In discourse about wine, we do not have a term that both denotes the highest quality level and indicates what that quality is that such wines possess. We often call wines “great”. But “great” refers to impact, not to the intrinsic qualities of the wine. Great wines are great because they are prestigious or highly successful—Screaming Eagle, Sassicaia, Chateau Margaux, Penfolds Grange, etc. They are made great by their celebrity, but the term doesn’t tell us what quality or qualities a wine itself exhibits in virtue of which it deserves greatness.
Sometimes the word “great” is just one among many generic terms we use to designate a wine that tastes really, really good. It’s just another way of saying “delicious”, extraordinary”, “gorgeous”, “superb”, etc. But these are vacuous and interchangeable—they don’t tell us the quality that makes them taste special.
It’s a peculiarity of the wine community that when designating the highest quality, we sometimes refer to a score. But that just tells us how much someone in authority liked the wine in comparison to similar wines. It doesn’t tell us why it deserves such a rating.
We do, of course, have criteria we use to judge wine quality such as complexity, intensity, balance, and focus among others. But these refer to various dimensions of quality, not an overall judgement of quality.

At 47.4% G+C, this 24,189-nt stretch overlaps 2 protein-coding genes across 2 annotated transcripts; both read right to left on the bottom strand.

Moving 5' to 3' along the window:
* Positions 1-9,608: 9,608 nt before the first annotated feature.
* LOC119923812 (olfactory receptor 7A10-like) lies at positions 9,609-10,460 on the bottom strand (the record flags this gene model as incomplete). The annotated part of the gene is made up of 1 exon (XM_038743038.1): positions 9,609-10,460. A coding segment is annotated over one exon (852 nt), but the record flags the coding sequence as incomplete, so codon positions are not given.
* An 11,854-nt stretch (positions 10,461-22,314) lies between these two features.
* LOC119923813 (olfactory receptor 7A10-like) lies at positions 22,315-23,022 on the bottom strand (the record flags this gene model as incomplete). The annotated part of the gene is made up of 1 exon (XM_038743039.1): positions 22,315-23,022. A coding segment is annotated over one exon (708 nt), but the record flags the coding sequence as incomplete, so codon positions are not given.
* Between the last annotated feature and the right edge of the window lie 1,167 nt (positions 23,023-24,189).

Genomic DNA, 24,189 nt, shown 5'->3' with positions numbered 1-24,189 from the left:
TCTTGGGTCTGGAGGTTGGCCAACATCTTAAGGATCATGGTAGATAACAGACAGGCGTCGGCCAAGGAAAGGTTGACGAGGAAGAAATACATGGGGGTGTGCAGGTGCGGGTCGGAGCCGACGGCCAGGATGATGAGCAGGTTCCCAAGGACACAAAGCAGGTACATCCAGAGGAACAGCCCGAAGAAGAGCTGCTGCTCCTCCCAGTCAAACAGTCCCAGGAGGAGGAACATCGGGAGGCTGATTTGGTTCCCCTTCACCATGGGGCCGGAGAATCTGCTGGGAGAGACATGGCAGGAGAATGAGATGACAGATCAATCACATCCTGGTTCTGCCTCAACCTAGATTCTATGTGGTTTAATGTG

Most wines provide pleasure. But some wines are not just pleasurable. We don’t merely like them. They stand out from the ordinary and have a special claim on our attention. We need a way of describing the depth and meaning of that experience and the wine that makes it possible.
In the history of aesthetics “beauty” has filled this role as an indicator of overall, remarkable aesthetic quality. It is less frequently used today than in centuries past. Beauty has traditionally been associated with aesthetic pleasure and many works of modern art do not appear to aim at aesthetic pleasure. However, since aesthetic pleasure plays a central role in wine aesthetics, the travails of modern art need not deter us from using the term “beautiful” to describe wine of the highest quality.
No doubt in ordinary conversation the term “beauty” has become as generic as “delicious” or “superb” and is often too narrowly associated with feminine appearance or visual allure. Nevertheless, in serious discussions of wine quality there is some utility in resurrecting it for our purposes because I think we can learn something about wine quality by connecting it to the long history of debate about the nature of beauty.
Thus, this will be my next research project—to discover what makes a wine beautiful, elaborated in future posts.